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Idol Mayu Watanabe grows out of old self with new drama role


By Makoto Hoshino / Yomiuri Shimbun Staff Writer
Mayu Watanabe says she has “another side.”

Her admission was surprising. As a mainstream idol, Watanabe stoically pursued her profession and has a lovely face some say could only be made using computer graphics.

However, her comments reflect her character in the drama “Itsuka Kono Ame ga Yamu Hi made” (Until someday when this rain is over), which airs on Fuji TV at 11:40 p.m. on Saturdays. Watanabe, a former member of the pop idol group AKB48, plays Hikari, a woman who is ostracized for being the sister of a murderer and lives a quiet life.

“When I was around 15 or 16 years old, I decided not to feel things and remain indifferent so I could continue as a member of AKB48,” Watanabe said. “Had I not made that decision, I wouldn’t be here today. I think I’m like Hikari; we both are living against our real desires and personality.”

Hikari, a bar hostess, has worked hard to keep her dream of becoming a musical star alive since her brother was arrested for murder 15 years ago. After his release, however, he insists he’s innocent, and the world around Hikari starts to change.

Along with their similar personalities, Watanabe and Hikari also share a passion for musicals. Some of Hikari’s lines seem to represent Watanabe’s feelings, such as a scene in which she shouts, “I’ve lived without getting help from anybody. For 15 years, I did it all by myself!”

“That really resonated with me, since I also feel like I’ve worked through everything alone,” Watanabe said.

A native of Saitama Prefecture, Watanabe was born in March 1994. She belonged to AKB48 from 2007 to 2017, and was known by the nickname Mayuyu.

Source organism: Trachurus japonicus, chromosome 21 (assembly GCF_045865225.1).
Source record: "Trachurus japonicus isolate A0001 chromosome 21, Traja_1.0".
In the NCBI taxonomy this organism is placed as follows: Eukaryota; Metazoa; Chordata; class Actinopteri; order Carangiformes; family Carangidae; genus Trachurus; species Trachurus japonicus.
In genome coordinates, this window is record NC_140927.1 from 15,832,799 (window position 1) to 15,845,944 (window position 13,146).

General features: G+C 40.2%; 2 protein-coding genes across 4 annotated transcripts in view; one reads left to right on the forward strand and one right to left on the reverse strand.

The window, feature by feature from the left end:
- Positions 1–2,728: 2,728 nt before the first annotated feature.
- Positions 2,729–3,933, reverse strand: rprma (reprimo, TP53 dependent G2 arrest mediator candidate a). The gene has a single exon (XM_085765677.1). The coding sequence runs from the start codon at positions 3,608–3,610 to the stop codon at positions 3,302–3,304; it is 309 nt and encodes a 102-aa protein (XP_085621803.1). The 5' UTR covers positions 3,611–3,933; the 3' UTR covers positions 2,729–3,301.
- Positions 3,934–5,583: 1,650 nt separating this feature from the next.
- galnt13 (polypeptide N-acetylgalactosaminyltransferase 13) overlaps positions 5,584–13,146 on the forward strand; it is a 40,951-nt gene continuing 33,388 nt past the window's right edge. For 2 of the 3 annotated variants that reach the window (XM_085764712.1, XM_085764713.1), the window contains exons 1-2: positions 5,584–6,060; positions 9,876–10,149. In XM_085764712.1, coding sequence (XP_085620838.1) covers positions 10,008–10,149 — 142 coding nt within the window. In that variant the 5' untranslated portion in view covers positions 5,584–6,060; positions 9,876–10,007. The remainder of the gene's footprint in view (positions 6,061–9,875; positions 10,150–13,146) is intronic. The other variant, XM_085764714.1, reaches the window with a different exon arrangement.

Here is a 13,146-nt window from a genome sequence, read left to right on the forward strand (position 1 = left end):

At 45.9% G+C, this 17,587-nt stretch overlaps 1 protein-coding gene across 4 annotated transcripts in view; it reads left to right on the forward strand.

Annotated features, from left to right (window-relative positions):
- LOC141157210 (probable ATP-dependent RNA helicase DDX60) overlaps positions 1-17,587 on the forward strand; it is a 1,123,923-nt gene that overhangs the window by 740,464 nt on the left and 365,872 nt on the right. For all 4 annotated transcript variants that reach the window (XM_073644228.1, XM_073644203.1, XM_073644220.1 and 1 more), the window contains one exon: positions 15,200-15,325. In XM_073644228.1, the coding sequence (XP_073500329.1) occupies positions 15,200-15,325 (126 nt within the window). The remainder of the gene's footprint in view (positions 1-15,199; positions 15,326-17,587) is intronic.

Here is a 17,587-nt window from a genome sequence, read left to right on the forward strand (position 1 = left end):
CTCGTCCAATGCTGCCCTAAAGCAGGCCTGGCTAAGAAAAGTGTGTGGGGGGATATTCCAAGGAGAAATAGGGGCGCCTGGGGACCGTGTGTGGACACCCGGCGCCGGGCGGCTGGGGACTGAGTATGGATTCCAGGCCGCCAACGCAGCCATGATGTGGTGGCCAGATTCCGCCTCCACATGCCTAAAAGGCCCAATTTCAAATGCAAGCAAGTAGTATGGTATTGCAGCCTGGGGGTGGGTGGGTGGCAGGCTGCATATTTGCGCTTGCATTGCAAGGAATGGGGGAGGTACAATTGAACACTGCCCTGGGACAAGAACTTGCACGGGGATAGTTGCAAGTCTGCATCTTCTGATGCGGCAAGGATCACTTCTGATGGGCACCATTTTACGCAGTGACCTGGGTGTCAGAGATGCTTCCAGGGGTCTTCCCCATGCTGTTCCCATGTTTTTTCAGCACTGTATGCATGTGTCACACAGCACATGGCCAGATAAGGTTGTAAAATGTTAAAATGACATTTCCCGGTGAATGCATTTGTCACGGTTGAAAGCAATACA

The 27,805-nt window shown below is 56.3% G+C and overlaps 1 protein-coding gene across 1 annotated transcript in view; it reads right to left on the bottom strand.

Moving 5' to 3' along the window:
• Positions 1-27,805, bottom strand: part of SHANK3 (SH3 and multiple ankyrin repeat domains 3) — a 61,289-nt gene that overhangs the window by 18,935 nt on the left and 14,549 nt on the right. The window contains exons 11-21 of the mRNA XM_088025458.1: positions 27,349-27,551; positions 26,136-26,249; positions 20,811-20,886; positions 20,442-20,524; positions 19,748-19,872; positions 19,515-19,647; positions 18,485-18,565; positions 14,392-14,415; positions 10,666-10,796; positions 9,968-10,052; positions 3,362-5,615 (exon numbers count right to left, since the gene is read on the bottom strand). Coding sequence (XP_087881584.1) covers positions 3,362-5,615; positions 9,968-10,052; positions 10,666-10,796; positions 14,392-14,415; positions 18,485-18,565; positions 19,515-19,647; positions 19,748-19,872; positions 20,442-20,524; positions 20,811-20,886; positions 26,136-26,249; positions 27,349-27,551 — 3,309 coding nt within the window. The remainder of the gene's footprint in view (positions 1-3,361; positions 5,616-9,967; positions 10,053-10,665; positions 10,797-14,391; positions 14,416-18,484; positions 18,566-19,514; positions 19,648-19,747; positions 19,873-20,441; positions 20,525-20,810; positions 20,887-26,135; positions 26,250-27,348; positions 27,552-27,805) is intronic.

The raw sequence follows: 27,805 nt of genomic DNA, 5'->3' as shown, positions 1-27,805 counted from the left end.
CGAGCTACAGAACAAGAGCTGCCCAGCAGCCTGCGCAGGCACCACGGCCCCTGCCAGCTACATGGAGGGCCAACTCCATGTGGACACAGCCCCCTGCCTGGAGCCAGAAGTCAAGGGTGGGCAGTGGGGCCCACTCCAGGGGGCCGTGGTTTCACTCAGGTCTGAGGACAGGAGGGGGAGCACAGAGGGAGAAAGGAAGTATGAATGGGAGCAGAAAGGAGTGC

The singer-actress has also starred in “Tatakau! Shoten Girl” on Fuji TV, “Sayonara, Enari-kun” on TV Asahi and other serial TV dramas.

“Itsuka Kono Ame ga Yamu Hi made” is the first drama in which she has played the lead role since leaving AKB48 late last year. “I feel more pressure now because I’m no longer affiliated with a group,” she said. “But I like taking on the challenge. I’ve never played this kind of role before.”

Though her sense of professionalism hasn’t changed, Watanabe admits she’s changed in other ways.

“I used to feel like I lived in a secluded place, always moving around in cars. Now I’m just happy walking on the streets. It’s so refreshing. I’m now quickly experiencing things a normal 24-year-old would experience.”

Asked for her thoughts on her former colleagues’ activities after leaving AKB48, Watanabe replied: “Everyone is able to do what they want to do. That’s most important. It’s not about how you’re perceived.”

She likes musicals because they evoke various emotions, and has performed in a musical adaptation of the film “Amelie.”

“I had tears welling up in my eyes during the curtain call. It was a scene I’d always dreamed of. I felt so fulfilled,” she said.

The “real” Watanabe is worth keeping an eye on. She’s outgrown her image as Mayuyu the pop idol.Speech